Wednesday's weekly online meeting between the UK and rural Nigeria came up against a familiar enemy - connectivity problems. Initially things looked bleak as we faced a long time delay with receiving and sending Skype messages. However, following a quick exchange of SMS messages the meeting was finally able to start, allowing John Dada to appear online for half an hour to bring us up to date with the latest news.
We were pleased to hear that the ESSPIN programme is now well underway and are looking forward to seeing the photos.
John also informed us that preparations for the Sickle Cell Awareness Day Celebrations had entered the final phase.
However we were especially excited to learn that over the last two months a series of training courses has been under way at Fantsuam Foundation. John said that virtually every family in their village had now attended one or more of these sessions. He has asked a member of his team to send me photos and a short summary of the training taking place.
Sorry you could not make it to February First Thursday, but I know you are very busy at present. You would have met some interesting people including members of the Dadamac team in Nigeria. It would have been interesting to compare some of the eco-developments there, such as growing Jatrohpa, with what is happening in India
I mention Jatropha because at our UK-Nigeria meeting yesterday we were told that "we are raising a nursery of 2000 jathropha palnts we intend to transplant when the rains begin"
I am glad that you chose the article on "Pushing up Farm Productivity" to share with us. It looks as if several group interests are overlapping around the topic of food production, and eco-friendly solutions.
Until recently my experience with fish had been limited, to say the least. In all honesty, it had consisted of watching my children win goldfish at a fair - and the occasional cod and chips supper!
However over the last 18 months the subject of fish farming has captured my attention and I have been lucky enough to have my eyes opened to the many and varied challenges involved. (Although I'll be the first to admit I still have a great deal more to learn!)
Here is an interesting piece on the role that pulses and oilseeds play in nutritional security. Though the article talks about the state of Indian agriculture, it has some interesting points on increasing agricultural productivity.
In order to progress, the mindset with regard to the following two factors needs to change, says Dr Lux Lakshmanan, Director, California Agriculture Consulting Service. Factor no 1: It is not the farmer who makes the food: he is only a facilitator. Food is actually made by plants. Since plants do not talk, their needs are understood through research and experimentation. Factor no 2: The mindset that assumes that breeding is the solution to all maladies has to change. Nurturing of plants is several times more important in crop productivity improvement than hybrid seeds per se.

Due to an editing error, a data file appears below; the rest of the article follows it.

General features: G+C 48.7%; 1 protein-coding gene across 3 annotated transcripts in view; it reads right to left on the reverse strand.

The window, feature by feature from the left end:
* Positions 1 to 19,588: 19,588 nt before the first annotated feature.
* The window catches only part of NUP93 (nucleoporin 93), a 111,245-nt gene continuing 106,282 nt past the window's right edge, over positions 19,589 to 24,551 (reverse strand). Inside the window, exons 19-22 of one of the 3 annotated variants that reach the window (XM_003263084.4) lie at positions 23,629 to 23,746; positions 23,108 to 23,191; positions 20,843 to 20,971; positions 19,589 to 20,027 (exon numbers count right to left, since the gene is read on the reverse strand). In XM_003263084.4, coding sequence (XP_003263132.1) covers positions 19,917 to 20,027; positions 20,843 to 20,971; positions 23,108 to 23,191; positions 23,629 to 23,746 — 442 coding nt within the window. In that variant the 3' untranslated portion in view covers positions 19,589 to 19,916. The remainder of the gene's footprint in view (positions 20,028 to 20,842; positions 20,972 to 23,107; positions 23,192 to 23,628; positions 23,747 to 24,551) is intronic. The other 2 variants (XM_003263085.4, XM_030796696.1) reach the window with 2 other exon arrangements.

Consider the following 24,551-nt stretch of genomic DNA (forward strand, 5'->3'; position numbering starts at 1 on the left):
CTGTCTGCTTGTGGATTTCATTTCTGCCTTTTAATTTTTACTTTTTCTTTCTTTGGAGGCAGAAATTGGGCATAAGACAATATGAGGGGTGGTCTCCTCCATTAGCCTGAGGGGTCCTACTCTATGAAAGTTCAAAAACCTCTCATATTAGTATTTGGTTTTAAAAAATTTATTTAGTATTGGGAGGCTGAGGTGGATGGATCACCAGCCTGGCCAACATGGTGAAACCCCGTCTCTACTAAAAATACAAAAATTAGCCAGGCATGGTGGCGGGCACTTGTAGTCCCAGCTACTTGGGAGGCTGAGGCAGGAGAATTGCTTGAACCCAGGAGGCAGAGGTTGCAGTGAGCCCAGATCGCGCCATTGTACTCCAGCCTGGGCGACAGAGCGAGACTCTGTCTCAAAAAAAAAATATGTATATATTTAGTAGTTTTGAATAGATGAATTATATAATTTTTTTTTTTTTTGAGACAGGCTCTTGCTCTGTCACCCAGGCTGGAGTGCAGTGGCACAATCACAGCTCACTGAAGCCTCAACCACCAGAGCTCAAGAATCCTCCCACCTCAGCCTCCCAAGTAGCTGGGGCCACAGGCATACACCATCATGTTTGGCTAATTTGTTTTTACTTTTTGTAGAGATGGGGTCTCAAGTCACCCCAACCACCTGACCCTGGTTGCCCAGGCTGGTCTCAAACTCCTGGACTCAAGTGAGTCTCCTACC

Given your interest in food security and wider issues surrounding it you may like to see this video about Climate Food and Developing-Country Livestock Farmers ILRI film:
In my mind it connects with John's vision for a model farm development at Attachab Eco-village and why it is important to develop models of good practice and effective ways to share them.
Of course at Fantusam Foudation many initiatives are inter-related, so this is also relevant to the idea Cicely was promoting for helping farmers through the Internet services provided by Zittnet. (You may remember this idea and our excitement around trying to win some serious prize money which I covered in my blog.)
When I began discussing about a learning group on food security, I was only thinking of agriculture and farmers. But over this week, I began to realise that food security is a far bigger area than that: it also encompasses issues like availability and access, and most importantly, nutrition.
Now, I don't how many people will agree with me that nutrition also forms a part of food security. But to me, the circle of food security is incomplete if a huge chunk of a country's population continues to wallow in hunger, despite high agricultural productivity and foodgrain output.
A case in point is India. Despite being a booming economy and one of the food baskets of the world, nutrition deprivation is widespread among India's children.
According to India’s third National Family Health Survey (NFHS-3) of 2005-06, 20 per cent of Indian children under five-years-old are wasted due to acute undernutrition and 48 per cent are stunted due to chronic undernutrition.